Like other kinases, PI3 kinase relies on ATP to do its work. Since ATP is the net product of Warburg metabolism, a positive feedback loop is set up between Warburg metabolism and PI3 kinase activity, securing PI3 kinase’s continued activity — and therefore cell division.

As for why activated immune cells would preferentially resort to this form of metabolism, Dr. Li suspects it has to do with the cells’ need to produce ATP quickly to ramp up their cell division and infection-fighting machinery. The positive feedback loop ensures that once this program is engaged, it will be sustained until the infection is eradicated.

The Cancer Connection

Though the team made their discoveries in immune cells, there are clear parallels to cancer.

“PI3 kinase is a very, very critical kinase in the context of cancer,” Dr. Li says. “It’s what sends the growth signal for cancer cells to divide, and is one of the most overly active signaling pathways in cancer.”

As with immune cells, cancer cells may employ Warburg metabolism as a way to sustain the activity of this signaling pathway and therefore ensure their continued growth and division. The results raise the intriguing possibility that doctors could curb cancer growth by blocking the activity of LDHA — the Warburg “switch.”

This study received financial support from the National Institutes of Health (grant R01 AI 102888), the Howard Hughes Medical Institute, and the Memorial Sloan Kettering Cancer Center Support Grant/Core Grant P30 CA08748. The study authors declare no competing interests.

Reference: Ke Xu, Na Yin, Min Peng, Efstathios G. Stamatiades, Amy Shyu, Peng Li, Xian Zhang, Mytrang H. Do, Zhaoquan Wang, Kristelle J. Capistrano, Chun Chou, Andrew G. Levine, Alexander Y. Rudensky, Ming O. Li, “Glycolysis fuels phosphoinositide 3-kinase signaling to bolster T cell immunity”, Science  22 Jan 2021: Vol. 371, Issue 6527, pp. 405-410 DOI: 10.1126/science.abb2683 https://science.sciencemag.org/content/371/6527/405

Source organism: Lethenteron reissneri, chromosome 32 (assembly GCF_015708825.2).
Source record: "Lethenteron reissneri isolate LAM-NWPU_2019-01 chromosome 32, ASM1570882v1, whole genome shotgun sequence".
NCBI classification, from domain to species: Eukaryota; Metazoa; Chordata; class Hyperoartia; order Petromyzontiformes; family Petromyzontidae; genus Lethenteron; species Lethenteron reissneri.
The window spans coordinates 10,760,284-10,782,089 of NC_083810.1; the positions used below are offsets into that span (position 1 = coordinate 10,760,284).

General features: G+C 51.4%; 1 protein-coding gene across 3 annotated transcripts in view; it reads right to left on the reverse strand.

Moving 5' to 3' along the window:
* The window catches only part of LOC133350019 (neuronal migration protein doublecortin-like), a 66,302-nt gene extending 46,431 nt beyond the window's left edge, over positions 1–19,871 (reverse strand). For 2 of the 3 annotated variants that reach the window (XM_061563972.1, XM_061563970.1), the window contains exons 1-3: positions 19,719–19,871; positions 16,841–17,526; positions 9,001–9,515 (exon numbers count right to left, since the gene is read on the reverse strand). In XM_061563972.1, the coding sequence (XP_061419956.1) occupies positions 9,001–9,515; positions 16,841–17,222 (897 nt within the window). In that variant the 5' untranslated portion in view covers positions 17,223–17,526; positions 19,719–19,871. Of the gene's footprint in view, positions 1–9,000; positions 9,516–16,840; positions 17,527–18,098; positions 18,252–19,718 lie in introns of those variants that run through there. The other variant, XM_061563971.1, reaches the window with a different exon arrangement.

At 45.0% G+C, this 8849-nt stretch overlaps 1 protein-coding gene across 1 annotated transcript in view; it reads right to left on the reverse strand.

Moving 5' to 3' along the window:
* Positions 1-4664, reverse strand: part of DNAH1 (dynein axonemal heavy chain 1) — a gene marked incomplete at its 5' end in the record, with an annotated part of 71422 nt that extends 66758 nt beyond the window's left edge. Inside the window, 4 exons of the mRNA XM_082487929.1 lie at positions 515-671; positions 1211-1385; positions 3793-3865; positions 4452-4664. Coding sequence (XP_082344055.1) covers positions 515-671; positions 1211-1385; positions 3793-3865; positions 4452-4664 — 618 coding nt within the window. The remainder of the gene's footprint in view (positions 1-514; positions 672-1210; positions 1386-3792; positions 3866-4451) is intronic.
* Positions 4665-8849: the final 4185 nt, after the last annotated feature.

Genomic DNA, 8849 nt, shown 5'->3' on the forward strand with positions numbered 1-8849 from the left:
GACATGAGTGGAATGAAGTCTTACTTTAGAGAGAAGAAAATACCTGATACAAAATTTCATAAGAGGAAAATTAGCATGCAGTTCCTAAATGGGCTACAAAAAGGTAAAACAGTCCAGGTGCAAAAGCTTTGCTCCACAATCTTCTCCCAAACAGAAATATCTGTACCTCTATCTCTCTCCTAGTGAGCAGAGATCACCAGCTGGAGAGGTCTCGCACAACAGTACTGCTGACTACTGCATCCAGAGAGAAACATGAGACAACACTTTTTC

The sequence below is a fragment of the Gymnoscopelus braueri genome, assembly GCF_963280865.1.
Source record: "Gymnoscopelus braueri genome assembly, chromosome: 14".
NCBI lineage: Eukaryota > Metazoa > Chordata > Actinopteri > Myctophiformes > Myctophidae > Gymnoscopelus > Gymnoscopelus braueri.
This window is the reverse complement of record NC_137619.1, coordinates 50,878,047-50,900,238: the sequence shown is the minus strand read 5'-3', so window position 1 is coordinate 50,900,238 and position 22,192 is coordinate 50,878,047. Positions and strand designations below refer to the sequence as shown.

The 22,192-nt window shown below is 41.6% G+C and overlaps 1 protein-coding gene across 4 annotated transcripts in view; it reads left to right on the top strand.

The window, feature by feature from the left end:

Provided by MSKCC

Researchers Develop New Method to Revamp and Minimize Yeast Genome (Biology)

Researchers from the Shenzhen Institutes of Advanced Technology (SIAT) of the Chinese Academy of Sciences developed a method termed SCRaMbLE-based genome compaction (SGC) to revamp and minimize the yeast genome.

Schematic illustration of the SCRaMbLE-based genome compaction (SGC) method. (Image by SIAT)  

They showed that a synthetic chromosome arm (synXIIL) could be efficiently reduced by this method. Their study was published in Genome Biology on Jan 4. 

Redundancy is a common feature of genomes, presumably to ensure robust growth under different and changing conditions. Genome compaction removes sequences nonessential for given conditions. 

The synthetic chromosome rearrangement and modification by loxP-mediated evolution (SCRaMbLE) system is a unique feature implanted in the synthetic yeast genome (Sc2.0), which has been proposed as an effective tool for genome minimization. 

As the Sc2.0 project is about to be completed, the researchers have begun to explore the application of the SCRaMbLE system in genome compaction. 

“With SGC, all the strains we identified harbor a reduced synthetic chromosome,” said Associate Professor LUO Zhouqing from SIAT, first author of the study. “The nonessential genes located approximate to the essential one could not be removed by SGC directly, if there is no loxP site in between.”

The researchers constructed an episomal essential gene array and introduced it prior to activate SCRaMbLE, which enhanced the deletion ability of SGC, not only by removing nonessential genes located close to the essential ones, but also by deleting more chromosomal sequences in a single SGC process.